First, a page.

About this study
Plasmodium falciparum malaria has been identified as the cause of 30-40% of paediatric hospital attendances and up to 30% of in-hospital child deaths in Malawi. Parasitaemia is common in the population and is frequently asymptomatic, so that attributing an illness to malaria may often be erroneous. Nevertheless, responses to treatment and the findings of autopsy studies confirm that malaria imposes a heavy burden of both morbidity and mortality upon children in Malawi.
Asymptomatic parasitaemia and uncomplicated malarial febrile illness greatly outnumber episodes of severe and life-threatening malaria. The factors determining progression to severe disease remain unknown. Failure to obtain prompt treatment increases the risk of disease progression, but severe and complicated P. falciparum malaria may develop rapidly and cannot always be attributed to delayed treatment. The virulence of an infecting strain of P. falciparum, the frequency and inoculum-size of infective mosquito bites and the strength of the host’s existing specific anti-malarial immunity may each play a part in determining the severity of a malarial illness. It is also likely that host genetic factors contribute to determining the outcome of the parasite-host interactions that lead to disease.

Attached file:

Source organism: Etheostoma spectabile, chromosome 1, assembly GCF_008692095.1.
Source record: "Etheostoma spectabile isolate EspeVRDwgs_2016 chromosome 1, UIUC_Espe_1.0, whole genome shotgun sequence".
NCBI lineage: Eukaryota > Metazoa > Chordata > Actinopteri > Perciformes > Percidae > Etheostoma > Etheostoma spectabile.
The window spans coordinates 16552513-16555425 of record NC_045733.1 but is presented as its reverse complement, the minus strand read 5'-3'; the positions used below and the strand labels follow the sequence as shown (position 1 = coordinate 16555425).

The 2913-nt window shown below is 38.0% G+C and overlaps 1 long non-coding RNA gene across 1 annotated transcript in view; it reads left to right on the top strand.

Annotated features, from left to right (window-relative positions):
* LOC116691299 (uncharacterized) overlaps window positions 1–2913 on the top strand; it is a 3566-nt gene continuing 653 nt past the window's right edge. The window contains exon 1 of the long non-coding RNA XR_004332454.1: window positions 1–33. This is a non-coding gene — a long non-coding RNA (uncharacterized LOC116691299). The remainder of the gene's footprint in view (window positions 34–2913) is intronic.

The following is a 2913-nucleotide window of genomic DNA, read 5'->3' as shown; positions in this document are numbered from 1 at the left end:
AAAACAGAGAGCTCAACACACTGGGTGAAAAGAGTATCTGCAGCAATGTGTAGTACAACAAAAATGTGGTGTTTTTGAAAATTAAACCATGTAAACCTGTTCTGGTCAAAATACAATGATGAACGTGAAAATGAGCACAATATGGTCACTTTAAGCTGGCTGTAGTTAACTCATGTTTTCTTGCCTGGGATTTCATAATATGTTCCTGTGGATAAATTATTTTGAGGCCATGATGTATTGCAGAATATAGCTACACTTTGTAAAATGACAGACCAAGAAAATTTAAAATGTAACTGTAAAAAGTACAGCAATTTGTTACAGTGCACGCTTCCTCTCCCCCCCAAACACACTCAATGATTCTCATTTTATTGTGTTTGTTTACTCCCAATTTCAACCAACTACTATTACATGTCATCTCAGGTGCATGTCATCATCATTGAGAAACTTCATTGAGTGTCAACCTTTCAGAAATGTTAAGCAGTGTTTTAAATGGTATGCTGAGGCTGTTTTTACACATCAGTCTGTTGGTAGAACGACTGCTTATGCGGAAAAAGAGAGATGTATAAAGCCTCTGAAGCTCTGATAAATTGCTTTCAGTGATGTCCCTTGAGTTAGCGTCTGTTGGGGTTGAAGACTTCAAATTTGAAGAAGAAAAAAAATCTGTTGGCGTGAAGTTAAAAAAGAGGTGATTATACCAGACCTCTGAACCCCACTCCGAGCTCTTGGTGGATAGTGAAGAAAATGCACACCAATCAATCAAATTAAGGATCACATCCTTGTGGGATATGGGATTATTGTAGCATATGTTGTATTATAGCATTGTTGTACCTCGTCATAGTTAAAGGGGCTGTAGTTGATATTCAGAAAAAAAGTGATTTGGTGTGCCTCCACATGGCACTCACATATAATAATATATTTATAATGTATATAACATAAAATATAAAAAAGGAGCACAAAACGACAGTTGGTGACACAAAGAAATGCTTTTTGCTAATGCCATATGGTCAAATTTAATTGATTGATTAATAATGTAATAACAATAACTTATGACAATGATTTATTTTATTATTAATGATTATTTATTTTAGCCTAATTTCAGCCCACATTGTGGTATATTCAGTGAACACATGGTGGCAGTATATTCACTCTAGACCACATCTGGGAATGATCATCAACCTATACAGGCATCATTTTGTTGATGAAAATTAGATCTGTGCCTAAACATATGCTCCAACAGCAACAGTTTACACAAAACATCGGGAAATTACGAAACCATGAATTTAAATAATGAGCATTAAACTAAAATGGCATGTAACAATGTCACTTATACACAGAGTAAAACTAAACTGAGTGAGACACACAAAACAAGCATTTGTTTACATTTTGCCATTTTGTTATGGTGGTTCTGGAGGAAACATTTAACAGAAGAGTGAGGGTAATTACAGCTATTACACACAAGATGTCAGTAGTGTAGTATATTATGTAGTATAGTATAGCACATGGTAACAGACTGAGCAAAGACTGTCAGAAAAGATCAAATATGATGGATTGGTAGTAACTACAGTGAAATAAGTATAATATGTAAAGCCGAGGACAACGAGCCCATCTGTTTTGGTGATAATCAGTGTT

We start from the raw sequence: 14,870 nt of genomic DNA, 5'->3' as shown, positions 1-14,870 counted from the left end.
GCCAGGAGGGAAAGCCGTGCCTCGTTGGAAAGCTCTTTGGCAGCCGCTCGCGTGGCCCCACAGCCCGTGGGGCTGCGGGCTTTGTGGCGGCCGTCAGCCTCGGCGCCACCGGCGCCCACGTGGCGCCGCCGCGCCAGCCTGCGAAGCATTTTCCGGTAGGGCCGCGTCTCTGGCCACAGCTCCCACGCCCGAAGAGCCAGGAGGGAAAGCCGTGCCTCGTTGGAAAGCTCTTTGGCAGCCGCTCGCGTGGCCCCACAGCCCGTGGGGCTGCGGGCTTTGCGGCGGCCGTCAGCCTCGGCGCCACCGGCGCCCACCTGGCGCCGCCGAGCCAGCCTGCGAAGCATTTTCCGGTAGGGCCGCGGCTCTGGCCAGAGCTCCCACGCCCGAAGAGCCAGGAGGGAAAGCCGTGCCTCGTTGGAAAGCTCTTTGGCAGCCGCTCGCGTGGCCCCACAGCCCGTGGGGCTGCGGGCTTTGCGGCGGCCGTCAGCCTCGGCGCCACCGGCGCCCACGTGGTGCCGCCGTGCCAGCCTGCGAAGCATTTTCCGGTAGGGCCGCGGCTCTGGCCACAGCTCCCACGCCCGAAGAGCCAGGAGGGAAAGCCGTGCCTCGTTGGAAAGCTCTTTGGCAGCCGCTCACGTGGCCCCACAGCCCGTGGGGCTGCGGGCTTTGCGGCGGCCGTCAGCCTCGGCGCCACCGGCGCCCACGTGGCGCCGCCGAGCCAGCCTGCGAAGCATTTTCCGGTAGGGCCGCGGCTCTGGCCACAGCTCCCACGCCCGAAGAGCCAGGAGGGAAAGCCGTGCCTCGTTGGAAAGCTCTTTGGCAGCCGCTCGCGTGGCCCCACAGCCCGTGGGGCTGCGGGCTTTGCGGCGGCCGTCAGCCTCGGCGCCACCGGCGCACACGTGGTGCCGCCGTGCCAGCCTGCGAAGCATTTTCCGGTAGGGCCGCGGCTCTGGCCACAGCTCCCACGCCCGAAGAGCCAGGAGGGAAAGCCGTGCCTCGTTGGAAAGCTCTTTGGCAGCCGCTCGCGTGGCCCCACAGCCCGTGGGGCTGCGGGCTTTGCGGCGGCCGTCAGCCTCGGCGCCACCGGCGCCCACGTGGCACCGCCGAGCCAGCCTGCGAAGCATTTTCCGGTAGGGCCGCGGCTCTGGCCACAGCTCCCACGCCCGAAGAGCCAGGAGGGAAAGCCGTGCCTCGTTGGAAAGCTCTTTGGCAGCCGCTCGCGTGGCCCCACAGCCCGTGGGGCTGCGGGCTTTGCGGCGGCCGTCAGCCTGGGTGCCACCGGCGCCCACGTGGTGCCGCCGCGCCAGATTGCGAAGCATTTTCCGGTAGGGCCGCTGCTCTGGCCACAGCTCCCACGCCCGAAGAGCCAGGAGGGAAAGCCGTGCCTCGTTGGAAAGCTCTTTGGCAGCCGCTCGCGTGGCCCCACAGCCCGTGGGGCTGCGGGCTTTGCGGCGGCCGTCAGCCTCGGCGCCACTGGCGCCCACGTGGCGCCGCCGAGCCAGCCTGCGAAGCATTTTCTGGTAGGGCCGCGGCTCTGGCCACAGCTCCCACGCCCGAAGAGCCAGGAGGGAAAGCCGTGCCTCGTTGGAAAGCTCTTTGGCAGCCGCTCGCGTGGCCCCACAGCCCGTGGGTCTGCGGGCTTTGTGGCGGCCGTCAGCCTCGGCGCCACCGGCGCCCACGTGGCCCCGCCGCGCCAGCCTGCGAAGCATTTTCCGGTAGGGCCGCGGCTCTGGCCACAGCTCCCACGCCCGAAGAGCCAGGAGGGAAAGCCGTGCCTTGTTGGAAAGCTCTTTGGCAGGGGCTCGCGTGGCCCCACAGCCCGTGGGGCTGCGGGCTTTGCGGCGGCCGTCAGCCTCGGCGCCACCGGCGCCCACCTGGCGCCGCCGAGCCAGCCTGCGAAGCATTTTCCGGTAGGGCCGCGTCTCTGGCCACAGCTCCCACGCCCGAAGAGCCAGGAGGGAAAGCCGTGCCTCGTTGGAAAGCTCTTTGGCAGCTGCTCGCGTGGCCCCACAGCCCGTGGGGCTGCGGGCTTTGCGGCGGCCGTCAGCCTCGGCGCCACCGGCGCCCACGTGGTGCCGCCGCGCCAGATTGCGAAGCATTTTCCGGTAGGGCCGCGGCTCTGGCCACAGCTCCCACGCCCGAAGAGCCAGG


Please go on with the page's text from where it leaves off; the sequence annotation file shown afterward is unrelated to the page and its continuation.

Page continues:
As part of the Malaria Genomic Epidemiology Network, we set out to accurately identify children with severe P. falciparum malaria, to obtain samples of their DNA and to analyse these for genetic variants that might be associated with susceptibility or resistance to severe malaria.
A total of 1,815 children (aged 2 months - 14 years) admitted to the national hospital in Blantyre, Malawi, were enrolled into an unmatched case-control study during 1994-2007. All cases (children diagnosed with severe malaria) were followed-up according to a detailed protocol providing information on the clinical phenotype and outcome of the disease. Information on the presence or absence of retinopathy, a clinical feature that strengthens the diagnosis of cerebral malaria in a patient with coma and parasitaemia, was also collected. DNA was extracted from the buffy coat of venous blood collected from cases on admission to hospital. As a background comparator population, DNA from cord bloods was collected from 3,777 infants born in the same hospital during 2006-2007. DNA was also obtained from blood samples collected from the parents of a number of cases.